THE SECRETS OF MIDWIVES tells the story of three generations of women devoted to delivering new life into the world—and the secrets they keep that threaten to change their own lives forever. Neva Bradley, a third-generation midwife, is determined to keep the details surrounding her own pregnancy—including the identity of the baby’s father— hidden from her family and co-workers for as long as possible. Her mother, Grace, finds it impossible to let this secret rest. For Floss, Neva’s grandmother and a retired midwife, Neva’s situation thrusts her back 60 years in time to a secret that eerily mirrors her granddaughter’s—a secret which, if revealed, will have life-changing consequences for them all. Will these women reveal their secrets and deal with the inevitable consequences? Or are some secrets best kept hidden?


To start, let me say that I understand why this book is being published.  Although the ARC cover features a pile of green baby blankets, the final cover has a photo clearly meant to call to mind Call the Midwife and capitalize on the popularity of the television series (a fact that becomes even clearer when one realizes that The Secrets of Midwifes takes place in present-day Rhode Island, with only a few flashback to a time when midwifes were riding bicycles and wearing blue dresses with red cardigans).  This book, delineating the history, secrets, and relationships of three generations of women, also has clear book club appeal.  I can see that it is going to sell.  It is less clear to me how much readers will enjoy the book after they buy it.

The first major issue with The Secrets of Midwives is bad prose.  This is, of course, something of a subjective issue.  However, I have shown my ARC to enough people and skimmed enough Goodreads reviews to note that I am not in the minority when I say the writing is something the reader will probably have to ignore or overcome in order to enjoy the book.  I showed the novel to a friend who refused to stop reading after the first paragraph.  I probably would have done the same if I were in a bookstore, skimming the book and deciding whether I wished to purchase and read it.  Primarily, I finished reading The Secrets of Midwifes because I received a review copy and felt obligated to do so.  To allow other readers to make their own decisions, however, I will quote the first paragraph (AS IT APPEARS IN THE ARC; the finished book may read differently):

I suppose you could say I was born to be a midwife. Three generations of women in my family had devoted their lies to bringing babies into the world; the work was in my blood.  But my path wasn’t so obvious as that.  I wasn’t my mother—a basket-wearing hippie who rejoiced in the magic of new, precious life.  I wasn’t my grandmother—wise, no nonsense, with a strong belief in the power of natural birth, I didn’t even particularly like babies.  No, for me, the decision to become a midwife had nothing to do with babies.  And everything to do with mothers.

This certainly isn’t the passage of the novel I experienced the most annoyance reading.  But it is the place where many readers will have to decide whether they wish to keep going.

In addition to mediocre prose, the book employs a difficult structure, switching each chapter to give the point of view of Neva (the daughter), Grace (the mother), or Floss (the grandmother).  This in itself is unproblematic.  However, Hepworth does not employ her multiple points of views in (what I would consider) the most profitable way.  Readers get the very basics from Hepworth’s technique: they get a window specifically into each woman’s mind.  However, there is no obvious reason any woman is narrating any particular chapter.  Hepworth literally opens the book with the three meeting for dinner, and switches the point of view in the middle of this dinner.  First readers get Neva’s perspective on drinking tea; then they get her mother’s.  I don’t think anything is really gained by the switch, and I wish Hepworth would have more thought into who should tell what part of the story, instead of employing a very basic 1 2 3 1 2 3 1 2 3 pattern as the characters switch off.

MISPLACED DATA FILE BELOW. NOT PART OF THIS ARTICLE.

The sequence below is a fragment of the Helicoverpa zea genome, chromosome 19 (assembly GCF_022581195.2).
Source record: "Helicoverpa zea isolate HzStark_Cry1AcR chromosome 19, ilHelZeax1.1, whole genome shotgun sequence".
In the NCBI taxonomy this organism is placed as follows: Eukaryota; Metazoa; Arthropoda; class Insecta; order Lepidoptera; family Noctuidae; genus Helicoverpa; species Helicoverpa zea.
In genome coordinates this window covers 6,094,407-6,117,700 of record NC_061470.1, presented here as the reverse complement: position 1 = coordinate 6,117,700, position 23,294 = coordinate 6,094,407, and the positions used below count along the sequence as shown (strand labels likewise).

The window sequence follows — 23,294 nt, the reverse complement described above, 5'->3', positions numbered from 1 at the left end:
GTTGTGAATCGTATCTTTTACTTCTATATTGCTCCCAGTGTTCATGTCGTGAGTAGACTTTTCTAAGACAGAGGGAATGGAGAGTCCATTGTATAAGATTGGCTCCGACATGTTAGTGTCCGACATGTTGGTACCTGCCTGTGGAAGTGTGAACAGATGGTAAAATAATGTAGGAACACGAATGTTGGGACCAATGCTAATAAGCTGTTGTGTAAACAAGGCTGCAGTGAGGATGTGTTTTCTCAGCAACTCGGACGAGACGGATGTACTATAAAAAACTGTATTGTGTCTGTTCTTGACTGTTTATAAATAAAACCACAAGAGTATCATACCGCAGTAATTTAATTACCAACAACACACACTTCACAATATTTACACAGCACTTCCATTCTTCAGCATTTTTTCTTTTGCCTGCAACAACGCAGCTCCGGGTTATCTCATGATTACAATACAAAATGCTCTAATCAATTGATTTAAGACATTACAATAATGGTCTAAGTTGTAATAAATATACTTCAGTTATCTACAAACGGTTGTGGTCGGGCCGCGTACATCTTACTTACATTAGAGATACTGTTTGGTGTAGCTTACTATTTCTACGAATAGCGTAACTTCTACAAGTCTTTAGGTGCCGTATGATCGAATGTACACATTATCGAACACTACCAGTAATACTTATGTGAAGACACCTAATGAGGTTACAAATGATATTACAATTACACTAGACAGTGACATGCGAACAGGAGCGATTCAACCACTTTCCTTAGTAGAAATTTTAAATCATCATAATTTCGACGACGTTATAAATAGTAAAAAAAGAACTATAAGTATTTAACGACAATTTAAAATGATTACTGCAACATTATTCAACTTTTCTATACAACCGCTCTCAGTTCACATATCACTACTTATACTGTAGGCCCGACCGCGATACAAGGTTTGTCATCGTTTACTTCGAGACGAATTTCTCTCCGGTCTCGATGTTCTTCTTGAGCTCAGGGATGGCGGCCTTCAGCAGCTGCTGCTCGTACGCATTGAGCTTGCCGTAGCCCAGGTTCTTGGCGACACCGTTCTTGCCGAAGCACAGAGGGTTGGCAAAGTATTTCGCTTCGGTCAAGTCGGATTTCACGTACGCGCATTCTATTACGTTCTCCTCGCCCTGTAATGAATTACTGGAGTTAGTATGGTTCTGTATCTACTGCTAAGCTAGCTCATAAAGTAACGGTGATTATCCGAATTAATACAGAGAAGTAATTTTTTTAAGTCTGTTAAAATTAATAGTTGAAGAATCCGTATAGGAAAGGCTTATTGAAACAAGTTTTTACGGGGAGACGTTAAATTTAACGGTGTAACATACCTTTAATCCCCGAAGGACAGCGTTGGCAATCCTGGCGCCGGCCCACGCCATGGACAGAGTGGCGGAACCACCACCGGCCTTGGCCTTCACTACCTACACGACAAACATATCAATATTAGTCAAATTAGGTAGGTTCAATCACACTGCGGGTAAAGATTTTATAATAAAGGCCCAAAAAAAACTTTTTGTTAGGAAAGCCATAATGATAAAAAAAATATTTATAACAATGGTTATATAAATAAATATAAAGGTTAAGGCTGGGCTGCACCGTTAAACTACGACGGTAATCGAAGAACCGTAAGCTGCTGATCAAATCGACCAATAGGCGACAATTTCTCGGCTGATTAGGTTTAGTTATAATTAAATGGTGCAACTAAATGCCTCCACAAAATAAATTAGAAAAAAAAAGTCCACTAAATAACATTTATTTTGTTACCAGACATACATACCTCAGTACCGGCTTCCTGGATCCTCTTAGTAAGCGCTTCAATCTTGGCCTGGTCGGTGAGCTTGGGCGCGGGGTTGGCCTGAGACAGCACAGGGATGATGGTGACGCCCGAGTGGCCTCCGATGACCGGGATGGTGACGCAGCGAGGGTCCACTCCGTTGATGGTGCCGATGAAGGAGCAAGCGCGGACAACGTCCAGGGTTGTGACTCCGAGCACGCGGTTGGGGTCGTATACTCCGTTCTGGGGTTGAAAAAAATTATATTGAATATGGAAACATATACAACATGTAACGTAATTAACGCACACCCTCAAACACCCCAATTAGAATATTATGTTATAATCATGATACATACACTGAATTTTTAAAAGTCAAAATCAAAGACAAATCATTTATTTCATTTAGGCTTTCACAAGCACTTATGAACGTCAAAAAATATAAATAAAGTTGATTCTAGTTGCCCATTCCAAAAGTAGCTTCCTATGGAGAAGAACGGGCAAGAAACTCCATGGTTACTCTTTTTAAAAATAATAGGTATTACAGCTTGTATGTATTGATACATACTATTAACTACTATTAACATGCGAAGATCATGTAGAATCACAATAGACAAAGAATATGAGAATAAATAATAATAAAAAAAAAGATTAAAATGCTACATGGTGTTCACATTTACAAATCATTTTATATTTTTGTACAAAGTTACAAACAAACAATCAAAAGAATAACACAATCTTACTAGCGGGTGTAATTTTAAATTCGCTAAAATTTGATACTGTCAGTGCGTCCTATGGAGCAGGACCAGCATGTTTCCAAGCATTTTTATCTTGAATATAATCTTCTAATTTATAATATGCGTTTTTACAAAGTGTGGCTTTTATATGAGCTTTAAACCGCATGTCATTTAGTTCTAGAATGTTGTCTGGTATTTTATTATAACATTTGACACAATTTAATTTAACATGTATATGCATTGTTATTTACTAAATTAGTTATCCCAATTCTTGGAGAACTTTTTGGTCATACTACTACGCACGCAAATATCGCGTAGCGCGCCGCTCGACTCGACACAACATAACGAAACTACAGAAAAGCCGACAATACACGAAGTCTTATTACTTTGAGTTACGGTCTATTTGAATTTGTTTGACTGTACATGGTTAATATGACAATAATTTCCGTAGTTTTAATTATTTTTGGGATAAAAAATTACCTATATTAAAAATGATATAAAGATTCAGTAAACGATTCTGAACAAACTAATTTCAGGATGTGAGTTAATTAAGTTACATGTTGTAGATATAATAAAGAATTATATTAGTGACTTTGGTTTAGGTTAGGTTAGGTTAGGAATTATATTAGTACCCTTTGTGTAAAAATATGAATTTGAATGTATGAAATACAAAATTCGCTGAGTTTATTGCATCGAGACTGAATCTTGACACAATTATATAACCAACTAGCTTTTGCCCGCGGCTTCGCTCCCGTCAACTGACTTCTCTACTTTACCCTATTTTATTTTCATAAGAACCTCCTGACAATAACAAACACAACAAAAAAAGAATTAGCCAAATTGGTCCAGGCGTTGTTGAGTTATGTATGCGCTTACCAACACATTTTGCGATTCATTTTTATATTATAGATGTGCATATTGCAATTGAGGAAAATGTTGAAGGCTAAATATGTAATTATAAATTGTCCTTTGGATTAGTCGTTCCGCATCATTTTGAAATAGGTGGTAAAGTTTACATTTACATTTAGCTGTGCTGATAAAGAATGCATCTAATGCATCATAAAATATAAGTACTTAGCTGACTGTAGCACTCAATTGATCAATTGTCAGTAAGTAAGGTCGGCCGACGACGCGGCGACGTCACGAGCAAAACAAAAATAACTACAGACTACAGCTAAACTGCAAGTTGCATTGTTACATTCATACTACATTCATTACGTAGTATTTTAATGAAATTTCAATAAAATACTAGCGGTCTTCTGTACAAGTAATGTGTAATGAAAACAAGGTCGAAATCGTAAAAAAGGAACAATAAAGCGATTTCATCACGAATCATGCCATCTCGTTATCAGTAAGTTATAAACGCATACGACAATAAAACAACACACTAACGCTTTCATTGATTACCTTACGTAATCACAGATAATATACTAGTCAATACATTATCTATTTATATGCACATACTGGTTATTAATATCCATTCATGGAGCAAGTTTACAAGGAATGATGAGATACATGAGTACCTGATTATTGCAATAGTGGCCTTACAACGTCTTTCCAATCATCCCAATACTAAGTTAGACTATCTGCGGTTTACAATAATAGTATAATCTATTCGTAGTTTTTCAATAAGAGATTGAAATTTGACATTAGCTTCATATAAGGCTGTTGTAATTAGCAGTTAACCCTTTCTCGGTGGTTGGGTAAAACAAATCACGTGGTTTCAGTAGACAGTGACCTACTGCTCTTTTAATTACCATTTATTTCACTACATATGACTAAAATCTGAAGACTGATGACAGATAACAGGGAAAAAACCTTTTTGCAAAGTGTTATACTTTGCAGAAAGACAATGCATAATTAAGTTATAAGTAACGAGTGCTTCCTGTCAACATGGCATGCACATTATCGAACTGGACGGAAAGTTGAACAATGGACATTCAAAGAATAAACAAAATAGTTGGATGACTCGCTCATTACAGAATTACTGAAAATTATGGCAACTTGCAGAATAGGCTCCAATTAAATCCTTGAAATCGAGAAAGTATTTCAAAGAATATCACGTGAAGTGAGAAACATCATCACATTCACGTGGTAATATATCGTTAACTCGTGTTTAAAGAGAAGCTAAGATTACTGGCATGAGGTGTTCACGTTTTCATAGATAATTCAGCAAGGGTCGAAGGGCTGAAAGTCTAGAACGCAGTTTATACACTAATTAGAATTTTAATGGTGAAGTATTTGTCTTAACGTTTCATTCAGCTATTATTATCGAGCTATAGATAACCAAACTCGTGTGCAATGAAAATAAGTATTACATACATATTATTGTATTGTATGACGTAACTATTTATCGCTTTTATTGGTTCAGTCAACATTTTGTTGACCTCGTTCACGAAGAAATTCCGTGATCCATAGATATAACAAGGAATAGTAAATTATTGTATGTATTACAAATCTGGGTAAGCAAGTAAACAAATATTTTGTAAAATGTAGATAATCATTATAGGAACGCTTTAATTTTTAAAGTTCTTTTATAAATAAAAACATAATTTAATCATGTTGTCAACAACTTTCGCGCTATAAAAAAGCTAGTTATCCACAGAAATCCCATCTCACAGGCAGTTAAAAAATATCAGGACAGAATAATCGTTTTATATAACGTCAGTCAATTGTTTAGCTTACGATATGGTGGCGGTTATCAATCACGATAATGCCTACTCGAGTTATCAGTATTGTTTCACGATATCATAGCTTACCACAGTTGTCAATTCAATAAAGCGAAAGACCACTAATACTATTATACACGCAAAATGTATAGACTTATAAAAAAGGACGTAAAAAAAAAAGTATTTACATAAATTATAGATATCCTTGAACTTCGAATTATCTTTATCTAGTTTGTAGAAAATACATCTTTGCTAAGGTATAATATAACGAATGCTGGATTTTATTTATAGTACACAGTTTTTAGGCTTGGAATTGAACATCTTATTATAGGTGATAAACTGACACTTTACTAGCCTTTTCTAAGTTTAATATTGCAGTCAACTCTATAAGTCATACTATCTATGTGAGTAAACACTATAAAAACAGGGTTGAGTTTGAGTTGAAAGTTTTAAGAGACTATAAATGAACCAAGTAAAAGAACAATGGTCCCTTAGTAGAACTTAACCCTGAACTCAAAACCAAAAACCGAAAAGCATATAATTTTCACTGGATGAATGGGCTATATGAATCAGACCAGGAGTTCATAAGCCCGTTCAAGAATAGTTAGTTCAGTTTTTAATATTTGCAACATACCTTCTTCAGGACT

The multiple points of view do highlight one thing, however: the skill and subtlety with which Hepworth draws Grace.  Readers are initially introduced to Grace through Neva, who, although fairly close with her mother in one sense (they hang out a lot, talk a lot, etc.) is not actually on good terms with her because she finds her overbeating and obtrusive.  Hepworth then gives Grace’s perspective, and somehow manages to convey the sense that, yes, she is a somewhat meddlesome woman who doesn’t know how to leave people alone, while eliciting some sympathy for her because, in her own mind, she always has a rationalization for her actions.

The other characters do not come across quite as nuanced to me.  The possible exception is a love interest, and there readers get the pleasure of seeing his actions and complicated decisions simply as actions—he does not get to narrate his own tale.

With prose, structure, and most of the characters disappointing me, I was left reading with the hope that the plot would be interesting.  In some ways, it is.  The book claims to be about secrets, after all, and there is one primary mover: Who is the father of Neva’s baby?  So, while ultimately I was actually bored by most of the plot, I was hooked by the cheap suspense tactic.  I wanted to know who the father was.  Unfortunately, this tactic can only work on readers once.  I know who the father is now and nothing else particularly captivated me about the book; I have no reason ever to reread it.

Neva’s grandmother Floss also has a secret, but I did not find it quite as compelling.  In actuality, hers may have been more surprising.  The book definitely leads readers to one obvious conclusion, only to hint later that maybe that is not the right answer, after all.  However, I was not personally invested in the technicalities of Floss’s past life, and while I think she does have a good reason for having kept that secret, I don’t think it comes across as that persuasive in the narrative.  A one-line explanation for why someone has hidden something for her entire life, and then a moving past that moment, is not too provocative.

The Secrets of Midwives is simply not the book for me.  With poor prose and a generally flat plot, it did not give me much to read for.  The scenes of the actual midwifery will probably be appealing to many readers.  However, I think Call the Midwife manages to get themes of the beauty and difficulties of life and motherhood across more compellingly, so anyone who has seen the show—and buys this book because they have seen the show and are now interested in midwives—might be disappointed by the book’s comparative lifelessness.  I’m disappointed I could not like the book more, but I predict the book will have a lot of commercial success, my opinion notwithstanding.